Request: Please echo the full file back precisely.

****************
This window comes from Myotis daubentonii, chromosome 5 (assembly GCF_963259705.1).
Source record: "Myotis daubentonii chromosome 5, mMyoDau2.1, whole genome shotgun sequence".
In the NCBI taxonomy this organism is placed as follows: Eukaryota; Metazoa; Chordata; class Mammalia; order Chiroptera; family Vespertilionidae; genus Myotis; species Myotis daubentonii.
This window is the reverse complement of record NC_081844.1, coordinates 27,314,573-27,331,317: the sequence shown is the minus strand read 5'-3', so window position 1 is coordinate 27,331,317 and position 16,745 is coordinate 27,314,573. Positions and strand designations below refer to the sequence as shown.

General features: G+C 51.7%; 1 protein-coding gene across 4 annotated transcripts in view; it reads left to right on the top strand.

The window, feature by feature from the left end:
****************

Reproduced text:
This window comes from Myotis daubentonii, chromosome 5 (assembly GCF_963259705.1).
Source record: "Myotis daubentonii chromosome 5, mMyoDau2.1, whole genome shotgun sequence".
In the NCBI taxonomy this organism is placed as follows: Eukaryota; Metazoa; Chordata; class Mammalia; order Chiroptera; family Vespertilionidae; genus Myotis; species Myotis daubentonii.
This window is the reverse complement of record NC_081844.1, coordinates 27,314,573-27,331,317: the sequence shown is the minus strand read 5'-3', so window position 1 is coordinate 27,331,317 and position 16,745 is coordinate 27,314,573. Positions and strand designations below refer to the sequence as shown.

General features: G+C 51.7%; 1 protein-coding gene across 4 annotated transcripts in view; it reads left to right on the top strand.

The window, feature by feature from the left end: